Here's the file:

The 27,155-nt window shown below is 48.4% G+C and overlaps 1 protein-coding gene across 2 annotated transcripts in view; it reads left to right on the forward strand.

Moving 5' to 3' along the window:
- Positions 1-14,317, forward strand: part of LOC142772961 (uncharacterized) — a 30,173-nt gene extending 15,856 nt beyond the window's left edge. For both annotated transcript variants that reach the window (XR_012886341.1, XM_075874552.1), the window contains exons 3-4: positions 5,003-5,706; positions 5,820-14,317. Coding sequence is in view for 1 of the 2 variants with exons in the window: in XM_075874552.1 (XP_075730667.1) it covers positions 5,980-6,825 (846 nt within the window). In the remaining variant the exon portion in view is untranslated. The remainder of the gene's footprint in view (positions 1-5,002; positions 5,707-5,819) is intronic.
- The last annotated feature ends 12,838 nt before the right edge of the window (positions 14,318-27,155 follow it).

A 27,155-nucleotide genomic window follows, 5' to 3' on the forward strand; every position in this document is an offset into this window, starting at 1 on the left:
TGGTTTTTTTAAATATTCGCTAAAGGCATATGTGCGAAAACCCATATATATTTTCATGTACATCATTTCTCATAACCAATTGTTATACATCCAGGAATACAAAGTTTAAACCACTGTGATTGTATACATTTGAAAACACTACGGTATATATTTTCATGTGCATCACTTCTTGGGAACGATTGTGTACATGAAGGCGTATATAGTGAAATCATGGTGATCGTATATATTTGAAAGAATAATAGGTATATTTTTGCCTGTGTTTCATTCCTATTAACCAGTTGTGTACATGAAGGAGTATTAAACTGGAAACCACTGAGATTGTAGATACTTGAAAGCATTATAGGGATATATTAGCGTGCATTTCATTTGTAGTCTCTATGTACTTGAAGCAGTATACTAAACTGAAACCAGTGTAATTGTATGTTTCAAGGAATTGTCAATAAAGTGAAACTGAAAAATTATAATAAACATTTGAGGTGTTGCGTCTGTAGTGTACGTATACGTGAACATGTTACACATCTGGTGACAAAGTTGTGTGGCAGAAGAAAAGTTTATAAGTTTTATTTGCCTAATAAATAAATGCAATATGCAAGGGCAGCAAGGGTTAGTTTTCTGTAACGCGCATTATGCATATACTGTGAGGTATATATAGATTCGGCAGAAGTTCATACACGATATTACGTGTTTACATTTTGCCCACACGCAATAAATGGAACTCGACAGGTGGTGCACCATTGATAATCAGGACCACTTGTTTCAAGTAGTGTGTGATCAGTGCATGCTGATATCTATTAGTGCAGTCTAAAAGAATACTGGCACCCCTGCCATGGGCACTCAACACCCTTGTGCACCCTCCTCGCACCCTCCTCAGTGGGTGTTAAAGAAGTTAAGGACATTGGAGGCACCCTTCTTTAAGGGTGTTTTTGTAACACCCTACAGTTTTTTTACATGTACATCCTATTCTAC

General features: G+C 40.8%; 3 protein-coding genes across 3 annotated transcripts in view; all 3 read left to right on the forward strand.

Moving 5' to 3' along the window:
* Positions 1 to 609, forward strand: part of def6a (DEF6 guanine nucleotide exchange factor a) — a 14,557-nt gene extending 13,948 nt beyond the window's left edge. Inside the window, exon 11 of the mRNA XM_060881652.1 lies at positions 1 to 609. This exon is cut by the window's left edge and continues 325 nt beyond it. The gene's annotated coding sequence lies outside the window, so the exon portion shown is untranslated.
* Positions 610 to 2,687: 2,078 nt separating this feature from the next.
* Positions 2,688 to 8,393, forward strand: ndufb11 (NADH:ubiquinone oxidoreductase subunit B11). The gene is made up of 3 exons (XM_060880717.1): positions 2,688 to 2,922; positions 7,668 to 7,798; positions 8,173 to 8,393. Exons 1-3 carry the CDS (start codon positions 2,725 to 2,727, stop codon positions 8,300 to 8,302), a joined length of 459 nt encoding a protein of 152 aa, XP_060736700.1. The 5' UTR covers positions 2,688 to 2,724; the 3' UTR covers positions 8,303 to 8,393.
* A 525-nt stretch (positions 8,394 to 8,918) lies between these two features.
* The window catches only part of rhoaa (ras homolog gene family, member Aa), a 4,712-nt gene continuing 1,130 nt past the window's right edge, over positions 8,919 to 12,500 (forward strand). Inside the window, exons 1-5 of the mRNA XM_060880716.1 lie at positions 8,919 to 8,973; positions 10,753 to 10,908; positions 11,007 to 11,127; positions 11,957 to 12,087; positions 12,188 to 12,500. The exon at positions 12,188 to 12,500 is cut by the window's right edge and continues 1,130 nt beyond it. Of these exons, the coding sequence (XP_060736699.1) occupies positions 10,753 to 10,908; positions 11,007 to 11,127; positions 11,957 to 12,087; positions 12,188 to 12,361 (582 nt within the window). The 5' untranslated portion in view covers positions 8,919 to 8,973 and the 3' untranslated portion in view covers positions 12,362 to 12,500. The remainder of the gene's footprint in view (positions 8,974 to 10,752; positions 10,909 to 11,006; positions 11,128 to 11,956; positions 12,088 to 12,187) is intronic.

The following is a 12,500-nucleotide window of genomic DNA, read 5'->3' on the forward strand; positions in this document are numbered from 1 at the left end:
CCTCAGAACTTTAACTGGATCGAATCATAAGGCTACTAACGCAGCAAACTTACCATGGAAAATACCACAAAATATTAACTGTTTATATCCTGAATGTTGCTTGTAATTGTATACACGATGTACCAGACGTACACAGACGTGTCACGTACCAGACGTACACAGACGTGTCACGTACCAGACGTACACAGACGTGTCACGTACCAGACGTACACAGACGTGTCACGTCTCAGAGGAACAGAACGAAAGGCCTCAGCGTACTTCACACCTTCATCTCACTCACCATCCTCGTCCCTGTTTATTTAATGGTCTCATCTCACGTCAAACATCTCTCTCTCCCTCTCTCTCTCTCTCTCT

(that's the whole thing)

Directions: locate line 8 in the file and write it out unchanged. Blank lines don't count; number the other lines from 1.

Moving 5' to 3' along the window: